ST. LOUIS — School doesn't start for a couple of months, but volunteers from Project 5 and STL Windows Direct were getting a jump on things at Sumner High School Monday morning.
Project 5 partnered with the nonprofit 4theVille to get classrooms ready for the fall.
Efforts at Sumner are just one way 4theVille is working to make a difference in the historic Ville neighborhood.
"It is a community-based cultural organization that works to safeguard the legacy of this historic neighborhood," 4theVille Board Chairman Aaron Williams said. "This is, in a way, an activism effort, it's really a way to rewrite the narrative of the neighborhood and of the school."
The nonprofit works to preserve the legacy of the historic Ville neighborhood in north St. Louis city.
One way to do so is to keep Sumner High alive.
"There were considerations of closing Sumner High School and we stepped in saying we can't do this, it's too historic of an institution and we are willing to do a recovery plan to keep it open and restore it," Williams said.
That's where volunteers step in. They were cleaning out one classroom and taking it to the next to make room for what's to come.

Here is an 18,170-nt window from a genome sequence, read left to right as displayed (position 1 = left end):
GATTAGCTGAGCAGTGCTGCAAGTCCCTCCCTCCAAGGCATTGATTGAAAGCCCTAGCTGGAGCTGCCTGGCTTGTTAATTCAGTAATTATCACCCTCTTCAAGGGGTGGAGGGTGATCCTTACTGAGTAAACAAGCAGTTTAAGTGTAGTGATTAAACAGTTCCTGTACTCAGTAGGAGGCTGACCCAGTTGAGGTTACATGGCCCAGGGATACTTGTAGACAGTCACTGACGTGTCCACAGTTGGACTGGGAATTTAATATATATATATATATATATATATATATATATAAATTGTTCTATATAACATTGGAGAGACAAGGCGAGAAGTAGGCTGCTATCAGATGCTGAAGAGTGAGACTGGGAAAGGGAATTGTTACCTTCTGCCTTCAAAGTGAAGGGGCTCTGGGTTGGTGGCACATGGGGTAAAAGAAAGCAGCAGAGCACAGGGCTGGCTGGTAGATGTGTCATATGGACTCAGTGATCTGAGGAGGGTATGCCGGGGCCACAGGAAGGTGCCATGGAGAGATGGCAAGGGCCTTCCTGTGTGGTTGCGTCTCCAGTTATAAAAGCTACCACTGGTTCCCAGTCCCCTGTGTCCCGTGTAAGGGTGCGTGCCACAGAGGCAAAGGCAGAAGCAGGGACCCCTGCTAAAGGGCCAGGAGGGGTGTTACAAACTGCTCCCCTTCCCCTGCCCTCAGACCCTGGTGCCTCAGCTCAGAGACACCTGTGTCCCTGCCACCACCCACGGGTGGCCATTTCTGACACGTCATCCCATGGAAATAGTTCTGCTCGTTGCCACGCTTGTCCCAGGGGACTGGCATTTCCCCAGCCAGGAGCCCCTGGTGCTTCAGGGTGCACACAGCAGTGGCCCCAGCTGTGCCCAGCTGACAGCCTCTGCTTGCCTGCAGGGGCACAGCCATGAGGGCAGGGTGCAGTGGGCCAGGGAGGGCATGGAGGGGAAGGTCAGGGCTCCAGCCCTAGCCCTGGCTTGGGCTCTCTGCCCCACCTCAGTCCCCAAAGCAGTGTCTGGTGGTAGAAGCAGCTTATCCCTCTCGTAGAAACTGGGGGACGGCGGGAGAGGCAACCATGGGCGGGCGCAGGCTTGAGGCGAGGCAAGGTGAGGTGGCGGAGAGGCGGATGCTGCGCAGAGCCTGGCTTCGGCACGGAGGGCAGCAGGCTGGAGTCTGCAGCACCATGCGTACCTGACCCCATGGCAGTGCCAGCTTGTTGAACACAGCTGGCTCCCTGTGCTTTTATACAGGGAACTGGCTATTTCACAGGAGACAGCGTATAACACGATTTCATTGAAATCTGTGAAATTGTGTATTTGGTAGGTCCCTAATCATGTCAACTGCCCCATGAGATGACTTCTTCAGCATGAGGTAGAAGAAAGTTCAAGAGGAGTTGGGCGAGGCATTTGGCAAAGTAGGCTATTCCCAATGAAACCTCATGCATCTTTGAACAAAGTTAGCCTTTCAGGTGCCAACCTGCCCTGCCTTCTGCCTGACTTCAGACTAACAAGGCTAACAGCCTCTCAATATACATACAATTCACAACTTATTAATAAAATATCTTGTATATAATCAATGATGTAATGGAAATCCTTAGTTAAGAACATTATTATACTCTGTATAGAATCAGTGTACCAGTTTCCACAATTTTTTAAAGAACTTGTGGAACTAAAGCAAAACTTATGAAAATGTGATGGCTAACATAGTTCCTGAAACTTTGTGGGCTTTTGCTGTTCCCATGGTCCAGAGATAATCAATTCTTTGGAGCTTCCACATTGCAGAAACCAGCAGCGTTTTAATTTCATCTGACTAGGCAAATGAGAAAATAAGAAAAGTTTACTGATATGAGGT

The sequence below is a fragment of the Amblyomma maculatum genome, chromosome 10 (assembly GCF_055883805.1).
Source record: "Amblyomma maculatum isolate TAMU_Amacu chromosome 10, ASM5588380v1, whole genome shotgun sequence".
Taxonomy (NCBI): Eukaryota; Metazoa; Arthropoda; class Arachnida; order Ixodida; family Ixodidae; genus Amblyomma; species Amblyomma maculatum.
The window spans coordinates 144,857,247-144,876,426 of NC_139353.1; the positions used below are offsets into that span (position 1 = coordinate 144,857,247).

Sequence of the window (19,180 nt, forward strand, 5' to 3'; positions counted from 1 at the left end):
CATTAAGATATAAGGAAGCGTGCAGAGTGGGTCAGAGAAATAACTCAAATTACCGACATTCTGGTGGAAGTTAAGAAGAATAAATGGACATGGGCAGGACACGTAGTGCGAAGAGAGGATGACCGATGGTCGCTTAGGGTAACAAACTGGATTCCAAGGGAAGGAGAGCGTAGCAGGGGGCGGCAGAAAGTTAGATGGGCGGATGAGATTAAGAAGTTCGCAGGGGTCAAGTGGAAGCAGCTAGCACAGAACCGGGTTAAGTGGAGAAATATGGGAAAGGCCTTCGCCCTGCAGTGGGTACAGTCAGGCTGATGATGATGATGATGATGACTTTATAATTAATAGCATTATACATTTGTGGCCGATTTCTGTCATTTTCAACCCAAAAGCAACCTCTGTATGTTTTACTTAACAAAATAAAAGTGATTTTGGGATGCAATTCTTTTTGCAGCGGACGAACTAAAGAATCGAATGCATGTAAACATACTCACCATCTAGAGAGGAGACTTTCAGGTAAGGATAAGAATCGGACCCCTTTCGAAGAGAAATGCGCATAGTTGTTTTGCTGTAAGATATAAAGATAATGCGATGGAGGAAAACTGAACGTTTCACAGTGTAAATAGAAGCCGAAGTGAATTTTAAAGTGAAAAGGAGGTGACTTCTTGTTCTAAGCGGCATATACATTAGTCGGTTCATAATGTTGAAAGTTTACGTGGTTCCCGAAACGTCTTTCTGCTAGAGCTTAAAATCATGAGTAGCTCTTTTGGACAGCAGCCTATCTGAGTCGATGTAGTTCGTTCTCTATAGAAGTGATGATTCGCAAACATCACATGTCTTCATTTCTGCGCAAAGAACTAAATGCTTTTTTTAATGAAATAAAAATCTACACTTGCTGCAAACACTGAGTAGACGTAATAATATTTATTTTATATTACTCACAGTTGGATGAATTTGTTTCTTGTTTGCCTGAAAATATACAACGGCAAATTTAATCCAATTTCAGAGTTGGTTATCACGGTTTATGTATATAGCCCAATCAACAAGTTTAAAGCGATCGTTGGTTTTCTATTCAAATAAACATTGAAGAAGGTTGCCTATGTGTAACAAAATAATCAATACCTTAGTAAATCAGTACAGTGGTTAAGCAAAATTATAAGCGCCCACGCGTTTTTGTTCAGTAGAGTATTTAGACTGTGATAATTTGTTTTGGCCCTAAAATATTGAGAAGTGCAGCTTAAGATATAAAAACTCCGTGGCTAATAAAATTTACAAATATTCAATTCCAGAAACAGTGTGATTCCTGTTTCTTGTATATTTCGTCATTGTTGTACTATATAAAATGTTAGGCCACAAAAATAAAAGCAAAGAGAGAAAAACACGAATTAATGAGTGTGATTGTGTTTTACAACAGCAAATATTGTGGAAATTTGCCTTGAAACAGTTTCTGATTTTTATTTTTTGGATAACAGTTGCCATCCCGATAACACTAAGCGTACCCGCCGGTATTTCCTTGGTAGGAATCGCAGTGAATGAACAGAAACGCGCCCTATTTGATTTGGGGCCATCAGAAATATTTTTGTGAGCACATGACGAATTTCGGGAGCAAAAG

Paving the way for a new program to settle in such as Sumner's Studio Lab with Washington University's Divided City Initiative.
The overall goal of StudioLab is to deepen understanding of the MLK commercial corridor and Sumner High School as physical and cultural sites.
It will focus on historic preservation, placekeeping, and community development.
Matthew Bernstine is Washington University's Associate Director for the Office of Socially Engaged Practice and says this is the first community partnership.
"There are opportunities through community workshops and listening sessions where Sumner high school students come into the fold," Bernstine says.
This program will be a way to help build the future and honor the past.
4TheVille Co-Founder Julia Allen says this is about preserving history.
She's lived in the neighborhood for 72 years and remembers how it was.
"A lot of people don't know the history, we are trying to educate the history and the significance of the neighborhood," Allen shares. "It's very rich in history."
With their efforts, she hopes, they can move forward in the right direction.
"Over time, you will see this neighborhood transition back into a solid neighborhood where you have families again and real community," Allen says.
Beyond this effort, the organization is behind several initiatives:
- Community-based tourism
- Multi-media art & storytelling
- Economic development
It also includes this weekend's Juneteenth community bike ride, which is in partnership with Trailnet and the Missouri Historical Society. It will teach bikers the rich history of Black music in the area.
For more information on it, click here.
Project 5 is sponsored by STL Windows Direct.